“Joal” is Jose T. Almonte, the soft-spoken, high-minded military man who likes grand ideas and once navigated the corridors of power as an adviser/guru to the powerful and the ambitious. He is sometimes referred to as the “thinking soldier,” a description that fits General Almonte precisely because it implies that such a phenomenon may be as uncommon as it is dangerous. JoAl does have that sinister reputation, and, I suspect, he revels in it.
JoAl tells his story to journalist Marites Dañguilan Vitug in “Endless Journey: A Memoir,” a new book that will be launched on Feb. 25, the 29th anniversary of the Edsa People Power Uprising, at Club Filipino in Greenhills, San Juan. Many will remember that this is the same place where Cory Aquino took her oath as president of the country a few hours before Ferdinand Marcos and his family fled Malacañang on helicopters supplied by the US Embassy.
The book, written in the creative nonfiction style, does read like a fast-paced political thriller focusing on the underside of public events. JoAl narrates crucial moments in our nation’s history with a sharp eye for detail—and a penchant for sweeping gloss—that can leave a reader both awestruck and incredulous. He appears to be situated at the center of events at the right time, initiating and/or observing social action, as it becomes history. Yet, through all this, he remains largely invisible. I can’t recall a photograph of Edsa 1 with JoAl standing beside any of its principal characters. But no one will dispute he was there.
In his recounting of the events leading to Edsa 1, JoAl takes the reader to the basement of the defense department in Camp Aguinaldo, where Lt. Col. Gregorio “Gringo” Honasan held office as chief of security of the then defense secretary Juan Ponce Enrile. Three members of the core group of the Reform the Armed Forces Movement (RAM)—Gringo, Vic Batac and Red Kapunan—often met there. This was where they explained to him their initial plan. “A coup was on their minds, but it was still hazy, because they didn’t know how things would unfold. That was where I came in.”
JoAl persuaded them that instead of sparking chaos in the military as a clumsy prelude to a coup, which was their original plan, they should “aim at Malacañang rather than fiddle with this chaotic situation.” This idea was intensely debated. JoAl’s input to the discussion proved to be the game-changer. “From then on, we planned to attack Malacañang…. We had to go to the details of what to attack and who the persons in charge would be.”
“The plan of Gringo was to kill Marcos and his family. He would lead the attacking force. Red would lead the attack outside the Palace, in the park, against the Presidential Security Group.” While reading this in the nonchalant tone it is narrated, I of course couldn’t help being intrigued if Sen. Ferdinand “Bongbong” Marcos Jr., Gringo’s colleague at the Senate, had ever heard this story before. But perhaps more than that, I wondered how this plan, if it had materialized, would have altered the entire course of our nation’s history.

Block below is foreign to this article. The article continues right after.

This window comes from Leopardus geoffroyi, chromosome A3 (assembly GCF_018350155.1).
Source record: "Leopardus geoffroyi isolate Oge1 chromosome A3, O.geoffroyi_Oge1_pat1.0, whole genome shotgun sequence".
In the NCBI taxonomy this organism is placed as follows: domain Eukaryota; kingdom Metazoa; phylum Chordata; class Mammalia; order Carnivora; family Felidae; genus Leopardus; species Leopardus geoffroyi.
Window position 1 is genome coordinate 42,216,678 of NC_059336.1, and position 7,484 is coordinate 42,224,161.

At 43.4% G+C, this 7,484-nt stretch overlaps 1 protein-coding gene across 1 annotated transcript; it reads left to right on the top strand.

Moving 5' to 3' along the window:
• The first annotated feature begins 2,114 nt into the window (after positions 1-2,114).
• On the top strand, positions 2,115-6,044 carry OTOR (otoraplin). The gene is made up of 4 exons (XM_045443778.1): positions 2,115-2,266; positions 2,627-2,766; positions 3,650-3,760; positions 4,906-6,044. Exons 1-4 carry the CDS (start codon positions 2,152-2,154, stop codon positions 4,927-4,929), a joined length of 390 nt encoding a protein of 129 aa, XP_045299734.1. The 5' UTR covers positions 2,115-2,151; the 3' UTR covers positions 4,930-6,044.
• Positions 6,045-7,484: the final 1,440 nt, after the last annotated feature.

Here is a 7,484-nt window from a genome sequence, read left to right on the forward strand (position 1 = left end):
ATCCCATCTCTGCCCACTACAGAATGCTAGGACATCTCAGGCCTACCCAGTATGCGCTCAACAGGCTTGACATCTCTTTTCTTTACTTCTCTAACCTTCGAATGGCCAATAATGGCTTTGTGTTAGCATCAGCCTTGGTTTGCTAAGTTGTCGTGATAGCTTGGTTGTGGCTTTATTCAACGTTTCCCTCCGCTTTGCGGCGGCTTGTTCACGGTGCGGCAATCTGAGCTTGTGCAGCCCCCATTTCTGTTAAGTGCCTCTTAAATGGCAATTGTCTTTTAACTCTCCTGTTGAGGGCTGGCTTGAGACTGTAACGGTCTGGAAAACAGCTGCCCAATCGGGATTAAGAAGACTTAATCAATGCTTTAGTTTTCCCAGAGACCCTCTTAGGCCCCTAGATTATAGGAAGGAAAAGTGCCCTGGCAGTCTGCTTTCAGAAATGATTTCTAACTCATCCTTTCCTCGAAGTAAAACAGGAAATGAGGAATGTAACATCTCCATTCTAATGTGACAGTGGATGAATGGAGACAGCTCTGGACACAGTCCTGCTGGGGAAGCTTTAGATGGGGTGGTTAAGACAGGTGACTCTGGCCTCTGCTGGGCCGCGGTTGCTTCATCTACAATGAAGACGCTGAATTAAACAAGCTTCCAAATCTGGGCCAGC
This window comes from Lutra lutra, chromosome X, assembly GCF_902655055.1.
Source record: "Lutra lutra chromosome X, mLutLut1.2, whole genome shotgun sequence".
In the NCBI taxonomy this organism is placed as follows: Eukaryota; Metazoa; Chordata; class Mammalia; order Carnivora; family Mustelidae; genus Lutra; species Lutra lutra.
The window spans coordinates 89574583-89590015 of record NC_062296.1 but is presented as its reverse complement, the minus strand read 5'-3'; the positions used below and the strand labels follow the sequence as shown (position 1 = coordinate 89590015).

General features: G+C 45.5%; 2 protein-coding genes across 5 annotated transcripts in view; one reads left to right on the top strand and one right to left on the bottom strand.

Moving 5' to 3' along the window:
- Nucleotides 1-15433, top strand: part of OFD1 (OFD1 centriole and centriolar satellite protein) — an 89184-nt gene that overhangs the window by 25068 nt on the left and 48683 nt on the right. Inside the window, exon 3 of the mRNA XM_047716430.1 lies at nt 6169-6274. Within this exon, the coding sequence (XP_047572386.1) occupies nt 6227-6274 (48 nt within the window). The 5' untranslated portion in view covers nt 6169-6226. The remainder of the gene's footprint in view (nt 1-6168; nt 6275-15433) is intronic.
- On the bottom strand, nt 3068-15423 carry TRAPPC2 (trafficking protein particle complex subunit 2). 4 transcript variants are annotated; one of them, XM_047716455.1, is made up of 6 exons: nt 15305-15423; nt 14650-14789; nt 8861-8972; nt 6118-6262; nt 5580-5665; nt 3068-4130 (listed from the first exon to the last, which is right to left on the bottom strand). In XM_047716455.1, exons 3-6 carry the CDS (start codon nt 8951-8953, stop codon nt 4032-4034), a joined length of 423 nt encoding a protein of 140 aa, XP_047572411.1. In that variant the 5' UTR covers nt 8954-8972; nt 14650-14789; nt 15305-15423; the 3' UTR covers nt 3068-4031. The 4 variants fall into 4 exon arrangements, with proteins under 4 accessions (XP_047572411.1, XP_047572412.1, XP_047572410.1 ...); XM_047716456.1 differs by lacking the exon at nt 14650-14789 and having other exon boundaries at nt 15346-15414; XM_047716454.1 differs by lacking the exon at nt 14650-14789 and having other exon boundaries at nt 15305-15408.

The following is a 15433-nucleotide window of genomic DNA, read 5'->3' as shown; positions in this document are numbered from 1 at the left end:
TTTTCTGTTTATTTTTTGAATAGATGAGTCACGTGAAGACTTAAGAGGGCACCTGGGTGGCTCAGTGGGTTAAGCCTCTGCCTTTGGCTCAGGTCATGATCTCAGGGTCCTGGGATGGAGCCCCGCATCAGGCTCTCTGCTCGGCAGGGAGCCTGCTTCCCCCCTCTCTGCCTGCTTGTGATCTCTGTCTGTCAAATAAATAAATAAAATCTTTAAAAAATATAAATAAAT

But, ever the prophetic voice of reason and compassion, JoAl at once objected to killing the Marcoses. “I insisted that we had no right to take the life of anybody. It is only the Filipino people who can decide to take their lives, not us. ‘Our revolution should preserve life. It is paramount,’ I explained. ‘We are fighting for political ideals and no political, social or economic ideals will justify the taking of life.’…. I said the Marcoses should be kept alive so they could face a people’s court.”
The coup plotters, as expected, hotly debated this particular intervention by RAM’s prophet. In the end, the decision that was taken was to capture the Marcoses rather than eliminate them. This change in the plan entailed a fundamental expansion of the forces needed to take Malacañang. It also raised the risk of exposing the plot and of multiplying the number of potential casualties. JoAl pondered the choices before them in his characteristic philosophical way: “I feared the fickle nature of history whose judgment of historical figures is never final.”
As we all know, the whole plot was discovered even before a single shot could be fired. Eventually, the leaders of this aborted putsch found themselves retreating to Camp Aguinaldo to announce their withdrawal of support from the Marcos regime before the predominantly foreign media, and asking for the Filipino people to support them. Marcos found out what they were up to, and he knew they had nowhere to go. In the beginning, he talked to them like a forgiving father to a bunch of helpless kids who had lost their way. Then he started berating them. This was where people power intervened. An awakened nation boldly stepped up to the plate following a failed coup attempt, and freed itself.
The military might be forgiven for thinking it was they who won. But had they listened to the voices of the people outside the camps, they would have realized it was neither Enrile’s nor Fidel Ramos’ nor Gringo’s whose name the people were shouting but Cory’s. Filipinos had no wish to be ruled by the military. They showed this in all the military-led coup attempts that followed Edsa 1.
In the book, JoAl says he tried to warn the RAM against attempting to unseat Cory. They instead asked him to lead. “I explained to them that in a revolution, the reliance on arms is wrong. Ideals should propel a revolution. And over and above all of this, I said they could not go beyond what the people would tolerate.”
His words fell on deaf ears. “Gringo no longer informed me of their succeeding plans. Seven coup attempts took place during the reign of Mrs. Aquino.”
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